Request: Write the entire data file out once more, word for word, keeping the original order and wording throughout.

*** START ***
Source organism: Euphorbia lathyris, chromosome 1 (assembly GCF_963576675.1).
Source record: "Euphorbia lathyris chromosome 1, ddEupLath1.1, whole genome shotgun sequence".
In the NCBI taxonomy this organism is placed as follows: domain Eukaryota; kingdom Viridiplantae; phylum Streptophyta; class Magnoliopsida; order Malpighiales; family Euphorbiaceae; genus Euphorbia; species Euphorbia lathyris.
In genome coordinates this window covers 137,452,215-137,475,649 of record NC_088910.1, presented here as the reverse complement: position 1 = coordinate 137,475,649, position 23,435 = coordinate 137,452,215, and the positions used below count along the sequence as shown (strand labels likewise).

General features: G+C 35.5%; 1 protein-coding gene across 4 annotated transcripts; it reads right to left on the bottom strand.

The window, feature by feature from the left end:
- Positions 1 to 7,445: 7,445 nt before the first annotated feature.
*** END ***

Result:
Source organism: Euphorbia lathyris, chromosome 1 (assembly GCF_963576675.1).
Source record: "Euphorbia lathyris chromosome 1, ddEupLath1.1, whole genome shotgun sequence".
In the NCBI taxonomy this organism is placed as follows: domain Eukaryota; kingdom Viridiplantae; phylum Streptophyta; class Magnoliopsida; order Malpighiales; family Euphorbiaceae; genus Euphorbia; species Euphorbia lathyris.
In genome coordinates this window covers 137,452,215-137,475,649 of record NC_088910.1, presented here as the reverse complement: position 1 = coordinate 137,475,649, position 23,435 = coordinate 137,452,215, and the positions used below count along the sequence as shown (strand labels likewise).

General features: G+C 35.5%; 1 protein-coding gene across 4 annotated transcripts; it reads right to left on the bottom strand.

The window, feature by feature from the left end:
- Positions 1 to 7,445: 7,445 nt before the first annotated feature.